‘It was deep, it was soulful , it was techno, it was disco – a kaleidoscope of sounds.’
A tribal beast of rhythm, a ceremony of sound, the gathering of the spirits that would lift us off the ground,
My vision was so clear, but it was still hazy in my mind;
I must have went to house heaven, because nothing’s that divine.
This Summer has been one of my busiest and best to date; but between the caliber of friendships that I’ve developed over the past year and the effervescent and ever-evolving music scene in Southern California why would I expect anything less? This past weekend marked the annual mayhem and debauchery that is Hard Summer – one of the only multi-day EDM festivals left in the city of Los Angeles. It’s taken a few days to recover, but somehow and somewhere between the laughs, the stories, the ‘did-you-guys-see-that?!’ moments and our tired joints we’ve managed to detox from one hell of a wild ride and revel in its glory.
One of the best things about the way HARD has transformed in the past year is that you could get fresh and funky one minute and dirty and dubstepping the next; with acts like Disclosure, Alex Metric, Oliver and Claude VonStroke‘s DirtyBird crew – J.Phlip and Justin Martin in the ‘Underground’ tent you could take a break from the ear thrashing bass (not that I don’t enjoy a good rage sesh every now and again) and groove to something different. All in all, we couldn’t have asked for better company, weather, food trucks, people watching and amazing acts to see.
On the flip side my friends and I walked from the event with a few legitimate concerns about the safety of the set-up and layout of certain areas like the location of the food trucks, merchandise tents and the ‘Underground’ stage. The vending areas were in an incredibly central -read: profitable – area and disrupted an otherwise pleasant flow to the grounds. The biggest problem for me was having a tented off stage with closed sides. The Sahara and Gobi tents at Coachella created a similar relaxed, shady atmosphere but the addition of sides on the tent made the crowding unbearable and trampling a definite possibility. I was there for Disclosure and so thankful we escaped – the lack of oxygen was pretty brutal!
HARD works hand in hand with Los Angeles: when you purchase your ticket, you’re granted free access to the Metro systems in the city for the entire weekend. It makes so many things absolutely easier on all of the festival go-ers – driving, traffic, parking, the possibility of accidents and DUIs; the list is endless and we didn’t have to fret about any of it! Once we hit Union Station, we were a mere hop, skip, jump and a ten minute walk to LA Historic Park. On the way there was an amazing vendor handing out deliciously flavored, and might I add free, fruit-infused waters to all of us so we could fend off our impending dehydration – thank goodness!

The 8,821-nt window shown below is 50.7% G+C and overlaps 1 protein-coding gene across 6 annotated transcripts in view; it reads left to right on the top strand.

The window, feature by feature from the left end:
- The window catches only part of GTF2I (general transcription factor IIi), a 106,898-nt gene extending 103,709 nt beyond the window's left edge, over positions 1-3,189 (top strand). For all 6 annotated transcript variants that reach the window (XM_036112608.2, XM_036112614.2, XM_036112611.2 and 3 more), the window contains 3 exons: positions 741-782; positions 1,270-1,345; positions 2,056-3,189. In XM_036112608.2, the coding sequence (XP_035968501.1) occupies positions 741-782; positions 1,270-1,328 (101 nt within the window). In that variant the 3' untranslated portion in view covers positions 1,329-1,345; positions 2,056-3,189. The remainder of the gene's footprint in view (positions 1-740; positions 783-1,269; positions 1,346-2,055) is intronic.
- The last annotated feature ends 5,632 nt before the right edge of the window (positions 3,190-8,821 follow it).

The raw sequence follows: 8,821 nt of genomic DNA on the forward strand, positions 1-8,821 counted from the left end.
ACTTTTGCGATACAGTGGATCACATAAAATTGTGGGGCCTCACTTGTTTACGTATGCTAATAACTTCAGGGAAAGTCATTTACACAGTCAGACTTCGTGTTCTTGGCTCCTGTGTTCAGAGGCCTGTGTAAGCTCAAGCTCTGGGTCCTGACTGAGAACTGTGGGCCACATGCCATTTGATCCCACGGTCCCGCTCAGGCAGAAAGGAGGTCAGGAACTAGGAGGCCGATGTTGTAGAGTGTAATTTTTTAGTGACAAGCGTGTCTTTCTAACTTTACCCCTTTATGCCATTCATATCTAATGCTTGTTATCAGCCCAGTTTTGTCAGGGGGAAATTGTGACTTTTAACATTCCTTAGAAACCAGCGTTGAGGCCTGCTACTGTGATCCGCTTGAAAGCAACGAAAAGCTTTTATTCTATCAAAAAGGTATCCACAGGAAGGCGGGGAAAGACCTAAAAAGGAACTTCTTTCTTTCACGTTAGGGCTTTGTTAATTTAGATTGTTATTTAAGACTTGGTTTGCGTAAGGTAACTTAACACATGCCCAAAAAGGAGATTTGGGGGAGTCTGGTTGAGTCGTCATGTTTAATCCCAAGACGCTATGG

Especially compared to the last few HARD events I’ve gone to (last year’s HARD Summer + Day of the Dead), the lines were so much more manageable this year and we barely had to wait; the addition of metal barricades between the lines was absolutely necessary and completely welcomed. After a friendly little frisk by the security team, we were on and through to the other side: lights, camera, action – here we go!
I had-had-had to make sure we were inside by the time Keys n Krates hit the stage and rightfully so – I guarantee you one thing, they are part of an EDM revolution with the likes of Modestep, Infected Mushroom and the old Pendulum live sets. There’s just something so damn magical about live instruments – especially the evolution and pairing of them with modern forms of electronics and technology. It’s giving me a braingasm just thinking about it! We bounced around between the stages essentially the entire day, because we have severe forms musical ADD and after Tommy Trash tore the city a new one the main stage never really sounded the same.
Day 2 was a whole horse of a different color when compared to the first day; chalk it up to people on Sunday needing to go to work on Monday (or, conversely, people on Saturday who planned on partying for 36 hours straight) but the vibe was a lot more low key and I heard lots more people interject with a “Sorry!” or an “Excuse me…”. It was like we all got some unwritten memo about chilling out, and we did. If the aggression of the first twelve hours dissuaded anyone from coming back to another HARD event I surely hope they let the second day change their minds. Like usual, I came out of this festival with more friends than I went into it with; but, I’ve been doing one thing differently as of late that I hope everyone employs at festivals sooner or later: turn off your phone. Not just the mobile network but the entire thing! Sure, in emergencies whip that shit out and find your passe but while you have one: enjoy the moment and focus on the friends that are next to you instead of concerning yourself with people that aren’t around. You’ll find your entire experience so much more enjoyable; trust me!
For an excellent way to bounce through your day, peruse these fine sets from my favorite acts at Hard Summer; enjoy!